Day two turned into day one. We had hustled around the lodge, cleaning up after our first scrapbooking group of the season: all 13 rooms to clean, 19 beds to change, 21 loads of laundry, etc., etc., etc. … and me SICK. Bill was just getting over some silly virus and I seem to have volunteered to take it. I haven’t been sick in so long, I had forgotten how miserable you could be. I was developing a really good WHINE! The only logical thing to do was postpone leaving on our trip; not that we had much choice. It turned out that Monday was a ‘holiday’, according to some silly “Monday Holiday” bill thing that we all loved when we worked in the corporate world. So … no mail and no banking. We had to wait on the horses’ health papers before we could leave. We spent Monday finishing up tasks and getting lots of odd jobs done – that we probably would have fretted about while on our trip anyway.
Tuesday morning arrives and we are set to go; all the totes are in the trailer, horses are excited to load up, everything at the lodge checks out and we pull out. Yippee! We are headed out horse camping – working our way across Kansas to visit friends on the east side of Missouri – going to the Mississippi River. On our last big foray with the horses, we rode them to the Rio Grande River going through Santa Fe, NM. We’ve also hauled them to Yellowstone and ridden them over the Yellowstone River on a hanging bridge. It seems only ‘right’ that they see the Mississippi.
Half way across Kansas we meet a friend/lodge worker for lunch, tour her town and visit her marvelous home that represents many cultures she has visited. It was a refreshing stop … but we had to get going because we were still hours away from our first campground – The Rockin’ K in Kanopolis State Park.
We should have known things were going a bit too smoothly. I had printed out Google map directions to the park. I had also called the park to see if reservations were needed at this time of year (no). Yeah, right! Usually I think Google does a great job, but I have to take exception with this time. We did find our way to NEAR the park, but where are any of the road names listed? After driving up and down the highway three times, we decided to just use our atlas and wing it. We could see the lake (huge by Colorado standards). It has now gotten quite dark and the print on the map is smaller than finite (NOT my eyes, even with my glasses on). We opt to turn toward the lake on the largest of the streets and find ourselves in a residential neighborhood – of course! Kept going on faith and did actually run into the main entrance – nothing like the directions.
Next problem: we can’t see a thing and since we are two hours after the closing of the offices, there is nobody to ask about which campsites we can use and how to get to them. Kanopolis State Park has at least five campgrounds on the east side of the lake, two of which are set up for equestrians. We did find maps (?) at the self-pay booth and discovered we are still living in the dark ages and the park system has moved on. Big, pretty colored map, color-coded trail systems, and NO names on roads – only GPS coordinates. We must be the only travelers left without a GPS! So we spend a good deal of time wandering around in the DARK, with me directing right or left at each corner; Bill miraculously manages to get the rig around some amazing corners.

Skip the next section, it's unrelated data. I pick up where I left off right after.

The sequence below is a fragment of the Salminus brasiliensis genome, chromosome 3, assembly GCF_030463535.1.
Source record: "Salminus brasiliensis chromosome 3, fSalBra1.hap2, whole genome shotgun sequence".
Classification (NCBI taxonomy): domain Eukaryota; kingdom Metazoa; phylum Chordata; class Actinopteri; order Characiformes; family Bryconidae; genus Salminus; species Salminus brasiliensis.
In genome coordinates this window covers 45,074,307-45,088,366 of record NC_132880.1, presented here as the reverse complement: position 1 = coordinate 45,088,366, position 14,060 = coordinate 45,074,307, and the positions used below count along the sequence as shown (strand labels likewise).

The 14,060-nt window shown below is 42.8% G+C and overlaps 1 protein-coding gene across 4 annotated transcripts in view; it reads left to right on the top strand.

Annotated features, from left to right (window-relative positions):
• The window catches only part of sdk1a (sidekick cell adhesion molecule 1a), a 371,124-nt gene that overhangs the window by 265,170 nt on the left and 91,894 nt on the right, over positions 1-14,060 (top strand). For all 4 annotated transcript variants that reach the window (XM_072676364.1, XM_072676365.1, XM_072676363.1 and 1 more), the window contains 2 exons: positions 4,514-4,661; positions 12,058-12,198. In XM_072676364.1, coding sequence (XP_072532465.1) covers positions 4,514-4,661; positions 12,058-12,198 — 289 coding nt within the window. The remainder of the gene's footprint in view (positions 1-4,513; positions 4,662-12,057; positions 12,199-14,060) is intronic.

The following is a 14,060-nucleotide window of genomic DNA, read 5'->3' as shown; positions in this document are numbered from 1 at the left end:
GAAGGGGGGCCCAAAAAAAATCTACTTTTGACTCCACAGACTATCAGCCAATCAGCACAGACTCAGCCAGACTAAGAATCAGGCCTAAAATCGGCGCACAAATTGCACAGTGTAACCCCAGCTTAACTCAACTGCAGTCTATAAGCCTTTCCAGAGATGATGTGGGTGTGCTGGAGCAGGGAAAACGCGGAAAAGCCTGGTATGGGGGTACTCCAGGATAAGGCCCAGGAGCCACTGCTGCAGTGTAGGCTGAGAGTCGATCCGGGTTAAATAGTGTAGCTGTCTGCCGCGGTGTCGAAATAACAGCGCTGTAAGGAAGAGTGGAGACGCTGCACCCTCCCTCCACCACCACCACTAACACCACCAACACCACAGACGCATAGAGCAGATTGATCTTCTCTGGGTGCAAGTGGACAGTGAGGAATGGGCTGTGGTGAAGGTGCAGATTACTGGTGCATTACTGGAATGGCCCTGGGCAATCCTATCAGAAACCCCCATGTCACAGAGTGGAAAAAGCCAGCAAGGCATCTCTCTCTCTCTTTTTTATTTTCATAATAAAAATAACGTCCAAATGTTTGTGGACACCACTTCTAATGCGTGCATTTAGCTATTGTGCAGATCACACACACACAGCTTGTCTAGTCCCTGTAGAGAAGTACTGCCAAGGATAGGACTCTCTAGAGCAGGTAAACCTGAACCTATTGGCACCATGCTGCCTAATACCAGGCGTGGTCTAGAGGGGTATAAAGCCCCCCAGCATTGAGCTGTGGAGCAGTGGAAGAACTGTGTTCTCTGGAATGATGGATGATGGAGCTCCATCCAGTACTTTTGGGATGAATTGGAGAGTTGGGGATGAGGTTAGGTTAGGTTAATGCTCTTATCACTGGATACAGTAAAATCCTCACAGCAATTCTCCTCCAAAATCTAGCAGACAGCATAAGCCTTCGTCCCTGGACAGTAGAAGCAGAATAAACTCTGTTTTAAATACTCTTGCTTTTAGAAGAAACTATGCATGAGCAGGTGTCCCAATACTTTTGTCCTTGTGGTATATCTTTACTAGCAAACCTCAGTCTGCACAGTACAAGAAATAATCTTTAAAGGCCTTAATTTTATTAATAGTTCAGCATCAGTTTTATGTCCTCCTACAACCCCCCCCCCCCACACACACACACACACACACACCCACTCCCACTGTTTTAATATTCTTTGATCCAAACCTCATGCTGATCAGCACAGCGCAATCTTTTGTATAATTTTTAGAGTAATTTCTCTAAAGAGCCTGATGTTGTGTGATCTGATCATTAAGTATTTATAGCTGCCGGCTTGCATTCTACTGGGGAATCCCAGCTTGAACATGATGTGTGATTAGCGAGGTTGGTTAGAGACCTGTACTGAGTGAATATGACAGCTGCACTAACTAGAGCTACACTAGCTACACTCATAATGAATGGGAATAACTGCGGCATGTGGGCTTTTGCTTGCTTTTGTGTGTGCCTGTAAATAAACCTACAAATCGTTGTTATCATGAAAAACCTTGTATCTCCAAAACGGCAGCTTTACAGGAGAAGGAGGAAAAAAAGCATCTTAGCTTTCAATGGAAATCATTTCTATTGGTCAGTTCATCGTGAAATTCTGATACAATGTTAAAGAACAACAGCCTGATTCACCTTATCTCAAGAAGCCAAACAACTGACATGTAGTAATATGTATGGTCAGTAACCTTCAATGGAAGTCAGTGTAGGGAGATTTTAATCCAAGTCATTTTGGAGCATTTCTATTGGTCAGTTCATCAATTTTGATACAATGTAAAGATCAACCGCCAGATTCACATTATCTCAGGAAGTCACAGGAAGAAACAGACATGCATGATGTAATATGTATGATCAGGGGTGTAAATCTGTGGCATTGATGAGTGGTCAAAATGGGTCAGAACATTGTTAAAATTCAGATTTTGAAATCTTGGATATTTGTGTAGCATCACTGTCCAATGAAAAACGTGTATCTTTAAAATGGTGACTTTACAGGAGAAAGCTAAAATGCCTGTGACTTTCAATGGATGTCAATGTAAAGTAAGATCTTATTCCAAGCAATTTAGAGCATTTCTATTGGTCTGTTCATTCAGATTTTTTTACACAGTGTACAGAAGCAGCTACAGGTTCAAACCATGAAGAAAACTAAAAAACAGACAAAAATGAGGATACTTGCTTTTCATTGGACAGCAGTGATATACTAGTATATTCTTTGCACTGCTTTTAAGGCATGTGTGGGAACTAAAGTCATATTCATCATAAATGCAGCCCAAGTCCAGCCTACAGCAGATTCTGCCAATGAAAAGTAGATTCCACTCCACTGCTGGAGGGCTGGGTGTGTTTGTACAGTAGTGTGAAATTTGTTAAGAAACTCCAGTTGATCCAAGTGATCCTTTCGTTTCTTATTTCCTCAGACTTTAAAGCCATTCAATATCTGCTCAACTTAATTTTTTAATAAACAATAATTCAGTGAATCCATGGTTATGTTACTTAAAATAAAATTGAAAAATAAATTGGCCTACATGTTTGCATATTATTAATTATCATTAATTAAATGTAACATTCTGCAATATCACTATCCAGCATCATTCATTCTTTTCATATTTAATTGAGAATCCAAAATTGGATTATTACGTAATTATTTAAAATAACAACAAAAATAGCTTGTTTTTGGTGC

Look! There’s Rockin’K! Well, we found the right campground – would be nice if we at least had moonlight to go by – but not up yet. I got pretty excited when my flashlight picked up movement on the lawn and we saw a opossum (a rat-asaurus according to Ranger); soon we saw them all over the place; apparently like our raccoons. We drove around a couple of times and picked a spot near the corrals that did not have a reserved sign on it; discovered only one other RV camper in the entire area (24 individual camp sites). Whoopee, our luck just improved, since our goal was to run away from civilization (aka: people) for just a little while. Don’t get me wrong; we love people and what we do, but when you have other people in your home 24/7 for more than five months in a row …. Well, let’s just say it’s a lot easier to be nice if we get to have a break.
We got the horses off-loaded into one of the pipe corrals right next to our camp site, and they discovered we did have neighbors – the livery at the park – right next door. We could hear the horses moving around and chattering, and had no idea how many, but horses make fun neighbors so no problem. In fact, we are used to a livery as neighbors. We unloaded the trailer, shoveled out the back so it could dry, fed the crew and headed to bed, deciding anything else could wait until daylight. Soon after daylight we discovered our RV neighbors had fled, so we were really alone!
Thursday dawned bright, sunny and a balmy 67*. We lounged around the camp site, getting things set up, spoiling ourselves with cut up fruit and hot chocolate for breakfast while we perused the trail maps. We had planned on two days of riding at this park, which had listed several interesting trails. By cutting ourselves short a ride day, we had to ‘pick wisely, Grasshopper’. We both decided on the same trail, the most challenging, of course, as well as the longest possible. I was slightly concerned with the portion of the description that stated, “some rocky places”, but figured we would turn back if the horses were unhappy. They were so excited to go they could hardly stand still long enough to get brushed. My two grays had not been ridden for almost three weeks (letting their hooves grow) and they were pretty gung ho. I am happy to say that between the time off and the biotin I put them on, there was NO sign of soreness in either horse.
To be continued …..